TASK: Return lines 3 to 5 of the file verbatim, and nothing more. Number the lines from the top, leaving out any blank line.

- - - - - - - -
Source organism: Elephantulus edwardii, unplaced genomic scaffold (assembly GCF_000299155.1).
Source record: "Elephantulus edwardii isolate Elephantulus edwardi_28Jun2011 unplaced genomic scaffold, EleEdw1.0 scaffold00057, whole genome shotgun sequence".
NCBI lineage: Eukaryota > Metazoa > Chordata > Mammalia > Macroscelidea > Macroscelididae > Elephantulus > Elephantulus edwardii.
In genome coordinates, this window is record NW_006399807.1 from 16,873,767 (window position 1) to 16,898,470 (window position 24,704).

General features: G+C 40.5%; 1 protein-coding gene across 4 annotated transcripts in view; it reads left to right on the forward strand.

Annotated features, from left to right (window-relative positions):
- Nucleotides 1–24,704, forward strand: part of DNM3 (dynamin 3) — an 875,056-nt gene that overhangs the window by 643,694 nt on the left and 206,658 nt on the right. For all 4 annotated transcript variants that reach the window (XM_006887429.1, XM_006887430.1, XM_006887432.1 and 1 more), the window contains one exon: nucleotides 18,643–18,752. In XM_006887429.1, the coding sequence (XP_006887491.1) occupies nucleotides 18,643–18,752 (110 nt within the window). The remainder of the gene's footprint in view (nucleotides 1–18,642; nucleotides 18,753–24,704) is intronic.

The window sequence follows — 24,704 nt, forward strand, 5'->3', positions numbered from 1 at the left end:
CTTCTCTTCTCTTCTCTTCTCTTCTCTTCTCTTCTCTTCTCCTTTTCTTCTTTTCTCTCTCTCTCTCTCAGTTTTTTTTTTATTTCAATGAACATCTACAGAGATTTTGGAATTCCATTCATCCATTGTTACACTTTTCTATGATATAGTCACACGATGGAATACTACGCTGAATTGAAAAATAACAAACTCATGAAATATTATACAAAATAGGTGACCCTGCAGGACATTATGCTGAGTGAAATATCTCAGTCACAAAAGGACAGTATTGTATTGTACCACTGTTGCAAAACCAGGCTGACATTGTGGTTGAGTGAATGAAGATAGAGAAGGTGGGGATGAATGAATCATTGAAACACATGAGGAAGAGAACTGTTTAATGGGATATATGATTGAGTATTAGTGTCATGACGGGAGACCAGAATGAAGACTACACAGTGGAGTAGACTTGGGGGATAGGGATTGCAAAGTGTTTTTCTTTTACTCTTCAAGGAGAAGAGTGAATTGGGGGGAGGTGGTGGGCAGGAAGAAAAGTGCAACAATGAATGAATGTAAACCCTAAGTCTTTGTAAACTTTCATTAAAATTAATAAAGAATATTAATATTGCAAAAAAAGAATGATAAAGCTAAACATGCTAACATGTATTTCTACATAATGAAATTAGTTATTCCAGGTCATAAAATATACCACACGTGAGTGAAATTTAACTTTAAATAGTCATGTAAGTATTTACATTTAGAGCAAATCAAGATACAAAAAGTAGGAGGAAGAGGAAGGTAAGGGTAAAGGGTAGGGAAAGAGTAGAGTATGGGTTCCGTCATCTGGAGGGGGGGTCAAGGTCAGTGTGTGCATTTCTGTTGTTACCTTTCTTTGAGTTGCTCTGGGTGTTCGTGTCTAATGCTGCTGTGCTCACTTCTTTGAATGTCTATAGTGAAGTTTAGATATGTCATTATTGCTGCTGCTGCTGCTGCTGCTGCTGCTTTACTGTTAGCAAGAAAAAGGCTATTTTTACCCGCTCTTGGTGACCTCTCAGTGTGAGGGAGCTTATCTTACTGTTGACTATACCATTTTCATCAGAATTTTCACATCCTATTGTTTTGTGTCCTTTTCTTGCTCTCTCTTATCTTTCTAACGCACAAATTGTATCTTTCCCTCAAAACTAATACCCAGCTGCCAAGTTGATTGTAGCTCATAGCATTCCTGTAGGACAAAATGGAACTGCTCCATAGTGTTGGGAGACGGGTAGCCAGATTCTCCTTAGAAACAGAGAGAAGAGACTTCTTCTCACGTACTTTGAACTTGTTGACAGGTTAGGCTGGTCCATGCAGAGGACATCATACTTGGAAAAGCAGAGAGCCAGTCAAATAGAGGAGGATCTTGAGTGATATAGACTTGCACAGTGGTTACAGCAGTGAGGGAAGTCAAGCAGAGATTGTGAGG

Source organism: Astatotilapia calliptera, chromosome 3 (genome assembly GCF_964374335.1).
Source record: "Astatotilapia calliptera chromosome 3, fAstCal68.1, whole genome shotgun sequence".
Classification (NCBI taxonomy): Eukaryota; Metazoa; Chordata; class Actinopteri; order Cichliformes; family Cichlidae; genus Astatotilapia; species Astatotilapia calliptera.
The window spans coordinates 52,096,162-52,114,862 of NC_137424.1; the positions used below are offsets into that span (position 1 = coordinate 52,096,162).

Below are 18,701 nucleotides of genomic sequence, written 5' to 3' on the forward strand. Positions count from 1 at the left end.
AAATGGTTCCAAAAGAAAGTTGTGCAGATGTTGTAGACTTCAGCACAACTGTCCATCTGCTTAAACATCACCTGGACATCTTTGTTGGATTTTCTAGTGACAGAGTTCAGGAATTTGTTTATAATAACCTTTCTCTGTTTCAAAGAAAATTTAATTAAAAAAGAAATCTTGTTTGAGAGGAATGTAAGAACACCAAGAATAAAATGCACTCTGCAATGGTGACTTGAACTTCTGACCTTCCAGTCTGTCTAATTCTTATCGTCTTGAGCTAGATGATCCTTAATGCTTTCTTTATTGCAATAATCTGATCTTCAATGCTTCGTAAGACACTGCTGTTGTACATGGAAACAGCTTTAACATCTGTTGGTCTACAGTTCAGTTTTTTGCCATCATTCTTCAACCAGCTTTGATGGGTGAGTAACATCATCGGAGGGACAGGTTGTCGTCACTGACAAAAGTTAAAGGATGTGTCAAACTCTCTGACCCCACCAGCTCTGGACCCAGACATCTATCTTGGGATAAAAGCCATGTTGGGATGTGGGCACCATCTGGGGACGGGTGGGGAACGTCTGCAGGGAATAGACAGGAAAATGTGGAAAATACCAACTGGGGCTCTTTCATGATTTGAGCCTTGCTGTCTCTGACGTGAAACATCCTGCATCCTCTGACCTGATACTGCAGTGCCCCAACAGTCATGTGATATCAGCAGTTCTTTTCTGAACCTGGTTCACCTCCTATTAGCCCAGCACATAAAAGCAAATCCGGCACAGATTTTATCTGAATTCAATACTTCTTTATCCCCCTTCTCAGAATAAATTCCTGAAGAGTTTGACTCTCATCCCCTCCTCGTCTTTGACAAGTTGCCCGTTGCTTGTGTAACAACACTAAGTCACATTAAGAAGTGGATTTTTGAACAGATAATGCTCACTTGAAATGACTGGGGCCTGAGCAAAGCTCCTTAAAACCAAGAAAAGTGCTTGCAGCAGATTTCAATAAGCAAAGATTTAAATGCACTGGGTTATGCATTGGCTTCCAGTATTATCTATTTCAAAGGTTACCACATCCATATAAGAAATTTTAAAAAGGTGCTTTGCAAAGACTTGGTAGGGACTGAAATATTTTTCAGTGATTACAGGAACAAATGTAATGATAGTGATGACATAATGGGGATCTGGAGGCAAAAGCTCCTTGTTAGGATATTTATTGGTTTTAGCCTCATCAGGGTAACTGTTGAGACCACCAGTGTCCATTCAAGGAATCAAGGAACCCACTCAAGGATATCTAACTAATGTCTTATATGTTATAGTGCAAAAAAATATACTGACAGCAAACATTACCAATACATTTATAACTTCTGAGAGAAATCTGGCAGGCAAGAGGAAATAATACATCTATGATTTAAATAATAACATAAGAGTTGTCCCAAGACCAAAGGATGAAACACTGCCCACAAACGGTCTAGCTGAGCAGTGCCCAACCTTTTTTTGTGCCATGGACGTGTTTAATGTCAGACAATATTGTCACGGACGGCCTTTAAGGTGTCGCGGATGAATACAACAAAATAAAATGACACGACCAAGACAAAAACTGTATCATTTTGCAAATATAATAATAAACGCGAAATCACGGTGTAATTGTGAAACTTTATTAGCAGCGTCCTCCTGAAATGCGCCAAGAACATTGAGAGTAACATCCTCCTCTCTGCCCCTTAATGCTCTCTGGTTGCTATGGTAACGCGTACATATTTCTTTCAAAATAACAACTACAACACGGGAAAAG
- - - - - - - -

NCBI lineage: Eukaryota > Metazoa > Chordata > Mammalia > Macroscelidea > Macroscelididae > Elephantulus > Elephantulus edwardii.
In genome coordinates, this window is record NW_006399807.1 from 16,873,767 (window position 1) to 16,898,470 (window position 24,704).

General features: G+C 40.5%; 1 protein-coding gene across 4 annotated transcripts in view; it reads left to right on the forward strand.